If you’re considering a VoIP phone system for your business or organization, you’re probably well aware of the many benefits a VoIP (Voice over Internet Protocol) phone system has to offer. A VoIP PBX saves you money, comes with lots of robust modern features, enables your team to work from anywhere, is incredibly easy to use, scales easily with your business as you grow or downsize, and much more. But you may not know some of the requirements you need to help ensure the best quality of service, such as your Internet speed or VoiP bandwidth requirements.
A Basic Requirement for VoIP
Before you can experience all the benefits of a VoIP solution that utilizes a SIP trunk (or VoIP trunk), you first need to make sure your Internet speed is adequate.
Instead of using traditional telephone lines, VoIP Trunks, also known as VoIP circuits or SIP trunks use the Internet to make and receive calls, so Internet speed is one of many crucial factors in determining how pleasant your experience will be.
In this article, we’ll go over what Internet specifications you’ll need in order to ensure that your phone system makes a seamless transition to a VoIP provider.
How Internet Speed and VoIP Bandwidth Affect your Business
You may have noticed that if you try to do too many things online at the same time – like browsing the web, watching videos, or downloading files – your Internet speed can start to drag. Your internet speed, also known as bandwidth, is delivered as a set amount of speed at any one time and when you try to do too many resource-heavy activities at once, you can quickly exceed the allocated amount.
This may be a simple inconvenience when it happens to your home Internet, for example, your video may take a little longer to load, but ultimately, it gets the job done. With a real-time voice application, however, as is the case with a VoIP trunk, having a lack of bandwidth can cause poor call quality and dropped calls.
When taking into consideration that phone calls are still the primary channel for customer communications (source), it’s especially important that your business does not let a lack of VoiP bandwidth affect your customer-facing communications platform. A poor phone experience can have a negative impact on your brand.
In order to avoid bandwidth-related call-quality problems, you have to determine how much bandwidth you’re going to need to support a new VoIP phone system, as well as your existing internet-usage requirements.
How Much Bandwidth do I Need for a VoIP phone system?
Bandwidth is one of a series of important aspects of your VoIP phone system setup that is critical for success. To help you determine how much bandwidth you will need to support a new phone system, users can use the following equation:
G711 – A common VoIP call protocol requires approximately 64kbps
Using G711, you can have approximately 12 concurrent calls for each 1Mbps of bandwidth.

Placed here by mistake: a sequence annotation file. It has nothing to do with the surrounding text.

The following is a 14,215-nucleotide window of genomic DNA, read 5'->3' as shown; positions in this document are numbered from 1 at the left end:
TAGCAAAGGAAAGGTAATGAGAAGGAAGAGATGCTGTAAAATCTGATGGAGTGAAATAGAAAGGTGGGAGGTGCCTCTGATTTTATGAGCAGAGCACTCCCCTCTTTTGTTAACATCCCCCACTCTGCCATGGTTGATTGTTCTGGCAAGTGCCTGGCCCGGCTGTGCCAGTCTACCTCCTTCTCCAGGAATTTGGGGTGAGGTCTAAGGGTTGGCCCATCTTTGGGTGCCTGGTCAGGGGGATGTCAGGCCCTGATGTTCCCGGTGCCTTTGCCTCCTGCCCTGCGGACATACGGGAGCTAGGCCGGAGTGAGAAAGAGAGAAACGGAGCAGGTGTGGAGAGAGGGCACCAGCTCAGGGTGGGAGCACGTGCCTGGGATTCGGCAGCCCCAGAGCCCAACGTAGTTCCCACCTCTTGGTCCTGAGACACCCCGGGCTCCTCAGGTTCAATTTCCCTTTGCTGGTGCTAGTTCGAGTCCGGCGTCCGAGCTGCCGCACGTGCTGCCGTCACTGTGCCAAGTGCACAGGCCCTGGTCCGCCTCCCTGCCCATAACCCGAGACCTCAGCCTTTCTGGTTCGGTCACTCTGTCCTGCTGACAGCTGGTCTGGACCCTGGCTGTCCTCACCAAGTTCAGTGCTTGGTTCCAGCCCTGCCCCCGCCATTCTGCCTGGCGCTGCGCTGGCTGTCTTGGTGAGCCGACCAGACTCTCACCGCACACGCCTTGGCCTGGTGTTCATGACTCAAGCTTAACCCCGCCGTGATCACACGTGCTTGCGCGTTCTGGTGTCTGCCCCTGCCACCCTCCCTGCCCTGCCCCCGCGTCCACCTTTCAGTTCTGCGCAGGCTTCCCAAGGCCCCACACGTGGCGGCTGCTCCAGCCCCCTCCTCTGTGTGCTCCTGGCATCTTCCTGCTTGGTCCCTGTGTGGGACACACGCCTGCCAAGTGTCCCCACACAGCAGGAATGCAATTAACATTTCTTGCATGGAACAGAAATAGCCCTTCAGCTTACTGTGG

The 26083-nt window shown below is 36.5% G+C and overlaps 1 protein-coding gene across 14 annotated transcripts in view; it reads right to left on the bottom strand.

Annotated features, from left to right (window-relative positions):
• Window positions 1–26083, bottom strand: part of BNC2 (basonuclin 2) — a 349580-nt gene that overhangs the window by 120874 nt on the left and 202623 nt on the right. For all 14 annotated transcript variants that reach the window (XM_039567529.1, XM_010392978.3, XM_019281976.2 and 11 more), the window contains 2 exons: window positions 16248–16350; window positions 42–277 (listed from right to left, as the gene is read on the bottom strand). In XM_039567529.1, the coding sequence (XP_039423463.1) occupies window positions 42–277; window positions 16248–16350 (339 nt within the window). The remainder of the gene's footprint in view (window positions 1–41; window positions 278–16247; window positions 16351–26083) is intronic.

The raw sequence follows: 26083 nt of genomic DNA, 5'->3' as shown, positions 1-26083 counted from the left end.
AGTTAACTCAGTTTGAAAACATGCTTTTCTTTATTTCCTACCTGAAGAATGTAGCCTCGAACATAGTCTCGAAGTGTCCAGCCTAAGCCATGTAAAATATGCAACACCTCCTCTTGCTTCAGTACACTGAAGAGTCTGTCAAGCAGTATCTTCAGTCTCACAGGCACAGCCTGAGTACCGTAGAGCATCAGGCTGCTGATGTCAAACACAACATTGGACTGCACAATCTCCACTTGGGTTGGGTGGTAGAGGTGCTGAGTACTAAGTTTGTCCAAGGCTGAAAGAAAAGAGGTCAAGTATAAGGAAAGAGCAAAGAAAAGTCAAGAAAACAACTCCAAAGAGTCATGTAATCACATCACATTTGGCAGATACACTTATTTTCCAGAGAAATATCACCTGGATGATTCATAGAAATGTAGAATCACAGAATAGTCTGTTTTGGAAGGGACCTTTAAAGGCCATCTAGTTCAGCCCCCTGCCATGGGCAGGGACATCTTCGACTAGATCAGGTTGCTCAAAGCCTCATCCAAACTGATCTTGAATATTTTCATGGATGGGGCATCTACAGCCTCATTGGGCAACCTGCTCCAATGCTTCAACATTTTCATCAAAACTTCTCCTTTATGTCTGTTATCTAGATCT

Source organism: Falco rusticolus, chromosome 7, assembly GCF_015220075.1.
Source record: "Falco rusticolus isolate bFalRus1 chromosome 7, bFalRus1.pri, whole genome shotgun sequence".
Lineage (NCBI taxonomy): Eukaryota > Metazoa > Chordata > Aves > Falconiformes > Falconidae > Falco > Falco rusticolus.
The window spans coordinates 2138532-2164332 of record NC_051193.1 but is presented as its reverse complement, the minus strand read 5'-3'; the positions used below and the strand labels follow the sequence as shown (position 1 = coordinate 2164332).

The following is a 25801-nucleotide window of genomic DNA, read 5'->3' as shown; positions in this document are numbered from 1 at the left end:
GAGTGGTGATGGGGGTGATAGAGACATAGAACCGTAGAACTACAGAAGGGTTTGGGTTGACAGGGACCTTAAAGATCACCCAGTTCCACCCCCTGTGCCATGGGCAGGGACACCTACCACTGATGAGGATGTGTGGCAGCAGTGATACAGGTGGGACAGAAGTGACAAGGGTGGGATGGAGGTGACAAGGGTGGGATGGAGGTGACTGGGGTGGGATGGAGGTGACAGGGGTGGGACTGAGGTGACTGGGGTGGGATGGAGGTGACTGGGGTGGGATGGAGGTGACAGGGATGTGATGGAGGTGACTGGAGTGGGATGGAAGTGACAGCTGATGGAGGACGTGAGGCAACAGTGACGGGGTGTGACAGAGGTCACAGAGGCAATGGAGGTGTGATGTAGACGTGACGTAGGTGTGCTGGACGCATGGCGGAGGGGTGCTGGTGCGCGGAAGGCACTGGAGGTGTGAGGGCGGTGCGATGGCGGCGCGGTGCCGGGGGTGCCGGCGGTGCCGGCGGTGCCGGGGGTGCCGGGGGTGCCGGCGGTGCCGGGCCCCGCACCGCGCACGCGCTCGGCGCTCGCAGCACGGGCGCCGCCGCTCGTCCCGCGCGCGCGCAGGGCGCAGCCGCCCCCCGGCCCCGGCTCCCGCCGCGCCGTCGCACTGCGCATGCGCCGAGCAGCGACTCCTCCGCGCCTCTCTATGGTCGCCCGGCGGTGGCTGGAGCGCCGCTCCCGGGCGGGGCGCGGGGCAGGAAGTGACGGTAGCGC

So, if your company needs to support 120 concurrent calls, you’d need 10Mbp service
You’ll want to keep in mind that the amount of bandwidth you require is above and beyond your standard internet usage. If you are an office with a 10Mbp Internet connection, looking to support 120 concurrent calls, you would have no bandwidth left over to do things like browse videos, check email, or stream music. Therefore, you would need to increase your connection speed to account for standard usage, plus additional voice calls overhead. Additionally, other voice protocols can use more or less bandwidth, so you will want to check with your phone system manufacturer to see which protocols your system will use.
Quality is More than Just Raw Speed
The quality of your bandwidth or internet connection also plays a part in how well your VoIP trunk will function. Imagine that each call you try to make is a car. Your car/call is trying to make it from your home to your nearest city. To do so, it has to hop on the highway. How many lanes the highway has is essentially bandwidth. The more lanes you have, the more cars (or calls) that can get to the city. But what happens during rush hour, or when there’s an accident on the highway, or a lane closure. These unexpected delays cause your car to slow down and delay your arrival. The same happens with your voice-calls and internet traffic with what is called latency and jitter.
If your internet provider and VoIP trunk provider do not account for these potential delays, you could experience equally poor call quality. Just like you would to avoid being late to your meeting, your VoIP provider and internet carrier can adjust for potential delays and ‘leave earlier’. From a technical standpoint, you don’t have to know how it happens, however, you do want to ask the question, how does (my system, my trunk, my internet carrier) handle jitter and latency for voice traffic.
An Easy Way to Prep for VoIP Services
While some of this may seem overly technical, there are pre-built tools online to help you in your journey. You don’t need to be a technology expert or even a voice/telephone administrator to see if your company and your internet connection are ready to support a VoIP service.
To test your current Internet speed, for free, check out our VoIP Network Test tool. It will provide you with an easy-to-read report that will help you determine whether your services will support a voice platform, or whether you should consider an upgrade.